Underwater research can take divers, ROV users and others into dangerous situations. While the rewards off diving in remote or abandoned locations can be exciting, the possible risks should make a research team think twice about the marine insurance they are using before the official start date. If the insurance they use is comprehensive, then operators may have more compensation ready in the wake of an accident.

A ship used for scientific endeavors needs to be capable of withstanding use during the entire duration of deployment. Here are three major factors that possibly affect the danger level of a research vessel:

  • Location and range of use: Inland waterways and lakes are subject to different environmental conditions. For example, ships in the Great Lakes region have been struggling with heavy ice cover in recent years, meaning a research vessel in this area could have to anticipate this possibility.
  • Number and purpose of crew onboard: Knowing how many crew members are onboard and their purpose to the mission will enable expedition managers to foresee concerns while the vessel is deployed. If the ship comes with facilities and labs, there will most likely be scientists designated to work at these posts.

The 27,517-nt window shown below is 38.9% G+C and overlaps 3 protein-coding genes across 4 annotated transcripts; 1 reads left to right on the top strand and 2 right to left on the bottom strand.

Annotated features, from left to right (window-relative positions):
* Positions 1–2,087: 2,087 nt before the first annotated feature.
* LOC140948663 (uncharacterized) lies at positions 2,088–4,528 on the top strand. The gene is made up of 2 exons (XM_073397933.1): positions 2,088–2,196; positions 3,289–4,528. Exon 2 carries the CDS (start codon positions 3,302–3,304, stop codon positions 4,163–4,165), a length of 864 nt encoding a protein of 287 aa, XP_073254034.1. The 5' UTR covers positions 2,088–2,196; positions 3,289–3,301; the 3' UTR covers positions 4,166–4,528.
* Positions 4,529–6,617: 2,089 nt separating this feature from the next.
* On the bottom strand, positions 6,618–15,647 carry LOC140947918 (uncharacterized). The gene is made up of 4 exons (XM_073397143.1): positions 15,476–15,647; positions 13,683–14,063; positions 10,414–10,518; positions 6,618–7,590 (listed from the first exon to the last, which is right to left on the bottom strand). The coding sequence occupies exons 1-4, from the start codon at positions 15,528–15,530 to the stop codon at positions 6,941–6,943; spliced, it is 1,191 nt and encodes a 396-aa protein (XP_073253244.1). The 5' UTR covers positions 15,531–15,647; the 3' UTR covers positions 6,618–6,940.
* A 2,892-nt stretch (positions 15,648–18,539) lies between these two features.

• Size and strength: The durability of the research vessel's hull could influence how well it holds up in different bodies of water. The intense level of preparation needed to create a research ship for a specific purpose might have to include fortification and heavy-duty materials that keep it up to appropriate operating standards. Ships may also be used to transport other specialized scientific instruments, so they need to be able to carry these devices without putting them at risk. 

Since they can be sent to different areas of the globe for their work, operators of research vessels may benefit from international marine insurance that suits their field.

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